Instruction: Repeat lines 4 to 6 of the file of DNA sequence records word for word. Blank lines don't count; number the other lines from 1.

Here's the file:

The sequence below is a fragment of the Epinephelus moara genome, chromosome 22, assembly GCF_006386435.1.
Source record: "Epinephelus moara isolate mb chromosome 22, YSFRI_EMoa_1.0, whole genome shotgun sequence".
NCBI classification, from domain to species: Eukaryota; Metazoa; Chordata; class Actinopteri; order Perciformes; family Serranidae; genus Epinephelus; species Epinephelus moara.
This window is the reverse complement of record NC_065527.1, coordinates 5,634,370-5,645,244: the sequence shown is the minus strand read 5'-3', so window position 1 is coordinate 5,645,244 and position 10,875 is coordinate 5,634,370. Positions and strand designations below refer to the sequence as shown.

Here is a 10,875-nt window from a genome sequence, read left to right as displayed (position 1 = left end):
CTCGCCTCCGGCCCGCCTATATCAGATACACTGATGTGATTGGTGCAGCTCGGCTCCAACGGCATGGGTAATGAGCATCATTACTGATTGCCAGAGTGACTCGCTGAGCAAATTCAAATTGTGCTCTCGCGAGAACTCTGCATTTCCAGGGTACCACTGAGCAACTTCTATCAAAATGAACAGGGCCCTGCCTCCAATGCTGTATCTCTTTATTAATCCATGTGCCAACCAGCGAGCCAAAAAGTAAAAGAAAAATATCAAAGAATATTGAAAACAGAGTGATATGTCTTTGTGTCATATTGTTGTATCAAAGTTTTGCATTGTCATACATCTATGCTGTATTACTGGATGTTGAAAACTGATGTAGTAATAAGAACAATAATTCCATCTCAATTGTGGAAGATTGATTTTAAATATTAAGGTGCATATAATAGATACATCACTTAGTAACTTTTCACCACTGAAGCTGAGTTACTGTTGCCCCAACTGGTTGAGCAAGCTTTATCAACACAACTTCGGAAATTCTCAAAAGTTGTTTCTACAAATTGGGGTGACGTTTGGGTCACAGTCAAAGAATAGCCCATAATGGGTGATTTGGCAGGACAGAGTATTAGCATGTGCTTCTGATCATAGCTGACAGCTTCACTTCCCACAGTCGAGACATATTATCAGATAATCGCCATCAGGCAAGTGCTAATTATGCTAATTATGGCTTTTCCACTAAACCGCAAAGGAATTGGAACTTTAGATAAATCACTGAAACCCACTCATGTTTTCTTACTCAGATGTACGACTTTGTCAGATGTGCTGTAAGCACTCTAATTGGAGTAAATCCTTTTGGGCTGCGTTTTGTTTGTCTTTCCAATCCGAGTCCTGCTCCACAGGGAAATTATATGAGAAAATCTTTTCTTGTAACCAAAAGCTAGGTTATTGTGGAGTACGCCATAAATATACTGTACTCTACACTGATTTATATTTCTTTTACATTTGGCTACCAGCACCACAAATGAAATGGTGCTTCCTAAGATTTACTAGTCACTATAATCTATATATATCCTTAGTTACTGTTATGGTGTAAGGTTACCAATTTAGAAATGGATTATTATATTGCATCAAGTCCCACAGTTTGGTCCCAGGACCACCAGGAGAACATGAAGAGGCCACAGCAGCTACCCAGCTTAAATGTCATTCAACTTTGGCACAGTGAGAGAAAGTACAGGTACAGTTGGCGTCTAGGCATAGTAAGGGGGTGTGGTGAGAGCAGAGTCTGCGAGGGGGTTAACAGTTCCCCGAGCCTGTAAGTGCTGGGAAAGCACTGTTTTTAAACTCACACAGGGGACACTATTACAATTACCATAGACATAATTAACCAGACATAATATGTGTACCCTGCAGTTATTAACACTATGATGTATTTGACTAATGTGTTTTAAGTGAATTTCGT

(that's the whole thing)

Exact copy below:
This window is the reverse complement of record NC_065527.1, coordinates 5,634,370-5,645,244: the sequence shown is the minus strand read 5'-3', so window position 1 is coordinate 5,645,244 and position 10,875 is coordinate 5,634,370. Positions and strand designations below refer to the sequence as shown.

Here is a 10,875-nt window from a genome sequence, read left to right as displayed (position 1 = left end):
CTCGCCTCCGGCCCGCCTATATCAGATACACTGATGTGATTGGTGCAGCTCGGCTCCAACGGCATGGGTAATGAGCATCATTACTGATTGCCAGAGTGACTCGCTGAGCAAATTCAAATTGTGCTCTCGCGAGAACTCTGCATTTCCAGGGTACCACTGAGCAACTTCTATCAAAATGAACAGGGCCCTGCCTCCAATGCTGTATCTCTTTATTAATCCATGTGCCAACCAGCGAGCCAAAAAGTAAAAGAAAAATATCAAAGAATATTGAAAACAGAGTGATATGTCTTTGTGTCATATTGTTGTATCAAAGTTTTGCATTGTCATACATCTATGCTGTATTACTGGATGTTGAAAACTGATGTAGTAATAAGAACAATAATTCCATCTCAATTGTGGAAGATTGATTTTAAATATTAAGGTGCATATAATAGATACATCACTTAGTAACTTTTCACCACTGAAGCTGAGTTACTGTTGCCCCAACTGGTTGAGCAAGCTTTATCAACACAACTTCGGAAATTCTCAAAAGTTGTTTCTACAAATTGGGGTGACGTTTGGGTCACAGTCAAAGAATAGCCCATAATGGGTGATTTGGCAGGACAGAGTATTAGCATGTGCTTCTGATCATAGCTGACAGCTTCACTTCCCACAGTCGAGACATATTATCAGATAATCGCCATCAGGCAAGTGCTAATTATGCTAATTATGGCTTTTCCACTAAACCGCAAAGGAATTGGAACTTTAGATAAATCACTGAAACCCACTCATGTTTTCTTACTCAGATGTACGACTTTGTCAGATGTGCTGTAAGCACTCTAATTGGAGTAAATCCTTTTGGGCTGCGTTTTGTTTGTCTTTCCAATCCGAGTCCTGCTCCACAGGGAAATTATATGAGAAAATCTTTTCTTGTAACCAAAAGCTAGGTTATTGTGGAGTACGCCATAAATATACTGTACTCTACACTGATTTATATTTCTTTTACATTTGGCTACCAGCACCACAAATGAAATGGTGCTTCCTAAGATTTACTAGTCACTATAATCTATATATATCCTTAGTTACTGTTATGGTGTAAGGTTACCAATTTAGAAATGGATTATTATATTGCATCAAGTCCCACAGTTTGGTCCCAGGACCACCAGGAGAACATGAAGAGGCCACAGCAGCTACCCAGCTTAAATGTCATTCAACTTTGGCACAGTGAGAGAAAGTACAGGTACAGTTGGCGTCTAGGCATAGTAAGGGGGTGTGGTGAGAGCAGAGTCTGCGAGGGGGTTAACAGTTCCCCGAGCCTGTAAGTGCTGGGAAAGCACTGTTTTTAAACTCACACAGGGGACACTATTACAATTACCATAGACATAATTAACCAGACATAATATGTGTACCCTGCAGTTATTAACACTATGATGTATTTGACTAATGTGTTTTAAGTGAATTTCGT